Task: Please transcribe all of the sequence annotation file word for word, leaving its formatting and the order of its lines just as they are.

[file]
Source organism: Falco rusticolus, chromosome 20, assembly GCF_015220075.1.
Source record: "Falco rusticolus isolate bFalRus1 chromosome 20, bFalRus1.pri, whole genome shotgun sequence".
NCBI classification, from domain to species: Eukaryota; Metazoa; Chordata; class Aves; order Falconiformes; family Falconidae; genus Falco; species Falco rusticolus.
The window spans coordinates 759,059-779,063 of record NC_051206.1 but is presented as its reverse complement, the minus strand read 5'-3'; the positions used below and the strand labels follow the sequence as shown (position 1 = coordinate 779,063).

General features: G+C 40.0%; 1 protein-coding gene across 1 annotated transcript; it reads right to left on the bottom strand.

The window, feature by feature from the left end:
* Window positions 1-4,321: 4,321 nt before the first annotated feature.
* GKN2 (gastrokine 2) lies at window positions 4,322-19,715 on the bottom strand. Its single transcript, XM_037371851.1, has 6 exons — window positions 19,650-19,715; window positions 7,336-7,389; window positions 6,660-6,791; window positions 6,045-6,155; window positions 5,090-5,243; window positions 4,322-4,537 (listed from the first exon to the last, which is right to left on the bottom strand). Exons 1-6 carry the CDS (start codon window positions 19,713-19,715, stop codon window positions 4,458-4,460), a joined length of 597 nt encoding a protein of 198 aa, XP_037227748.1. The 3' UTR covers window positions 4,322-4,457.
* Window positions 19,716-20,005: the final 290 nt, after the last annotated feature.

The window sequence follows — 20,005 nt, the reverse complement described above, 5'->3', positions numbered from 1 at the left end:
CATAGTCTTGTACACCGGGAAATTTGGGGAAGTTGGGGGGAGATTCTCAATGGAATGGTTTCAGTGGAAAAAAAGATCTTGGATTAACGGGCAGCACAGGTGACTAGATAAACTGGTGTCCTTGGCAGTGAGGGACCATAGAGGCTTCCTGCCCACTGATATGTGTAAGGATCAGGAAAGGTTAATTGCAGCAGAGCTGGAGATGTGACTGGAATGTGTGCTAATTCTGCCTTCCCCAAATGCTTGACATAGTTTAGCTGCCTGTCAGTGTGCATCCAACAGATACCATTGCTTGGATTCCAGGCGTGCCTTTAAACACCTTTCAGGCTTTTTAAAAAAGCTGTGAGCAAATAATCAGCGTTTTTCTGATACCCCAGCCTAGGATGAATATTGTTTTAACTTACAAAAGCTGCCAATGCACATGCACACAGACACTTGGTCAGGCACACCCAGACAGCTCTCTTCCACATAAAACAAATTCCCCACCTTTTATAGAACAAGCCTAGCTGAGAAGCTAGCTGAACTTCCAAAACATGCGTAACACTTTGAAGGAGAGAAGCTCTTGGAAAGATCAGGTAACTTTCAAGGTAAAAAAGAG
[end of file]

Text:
Source organism: Falco rusticolus, chromosome 20, assembly GCF_015220075.1.
Source record: "Falco rusticolus isolate bFalRus1 chromosome 20, bFalRus1.pri, whole genome shotgun sequence".
NCBI classification, from domain to species: Eukaryota; Metazoa; Chordata; class Aves; order Falconiformes; family Falconidae; genus Falco; species Falco rusticolus.
The window spans coordinates 759,059-779,063 of record NC_051206.1 but is presented as its reverse complement, the minus strand read 5'-3'; the positions used below and the strand labels follow the sequence as shown (position 1 = coordinate 779,063).

General features: G+C 40.0%; 1 protein-coding gene across 1 annotated transcript; it reads right to left on the bottom strand.

The window, feature by feature from the left end:
* Window positions 1-4,321: 4,321 nt before the first annotated feature.
* GKN2 (gastrokine 2) lies at window positions 4,322-19,715 on the bottom strand. Its single transcript, XM_037371851.1, has 6 exons — window positions 19,650-19,715; window positions 7,336-7,389; window positions 6,660-6,791; window positions 6,045-6,155; window positions 5,090-5,243; window positions 4,322-4,537 (listed from the first exon to the last, which is right to left on the bottom strand). Exons 1-6 carry the CDS (start codon window positions 19,713-19,715, stop codon window positions 4,458-4,460), a joined length of 597 nt encoding a protein of 198 aa, XP_037227748.1. The 3' UTR covers window positions 4,322-4,457.
* Window positions 19,716-20,005: the final 290 nt, after the last annotated feature.

The window sequence follows — 20,005 nt, the reverse complement described above, 5'->3', positions numbered from 1 at the left end:
CATAGTCTTGTACACCGGGAAATTTGGGGAAGTTGGGGGGAGATTCTCAATGGAATGGTTTCAGTGGAAAAAAAGATCTTGGATTAACGGGCAGCACAGGTGACTAGATAAACTGGTGTCCTTGGCAGTGAGGGACCATAGAGGCTTCCTGCCCACTGATATGTGTAAGGATCAGGAAAGGTTAATTGCAGCAGAGCTGGAGATGTGACTGGAATGTGTGCTAATTCTGCCTTCCCCAAATGCTTGACATAGTTTAGCTGCCTGTCAGTGTGCATCCAACAGATACCATTGCTTGGATTCCAGGCGTGCCTTTAAACACCTTTCAGGCTTTTTAAAAAAGCTGTGAGCAAATAATCAGCGTTTTTCTGATACCCCAGCCTAGGATGAATATTGTTTTAACTTACAAAAGCTGCCAATGCACATGCACACAGACACTTGGTCAGGCACACCCAGACAGCTCTCTTCCACATAAAACAAATTCCCCACCTTTTATAGAACAAGCCTAGCTGAGAAGCTAGCTGAACTTCCAAAACATGCGTAACACTTTGAAGGAGAGAAGCTCTTGGAAAGATCAGGTAACTTTCAAGGTAAAAAAGAG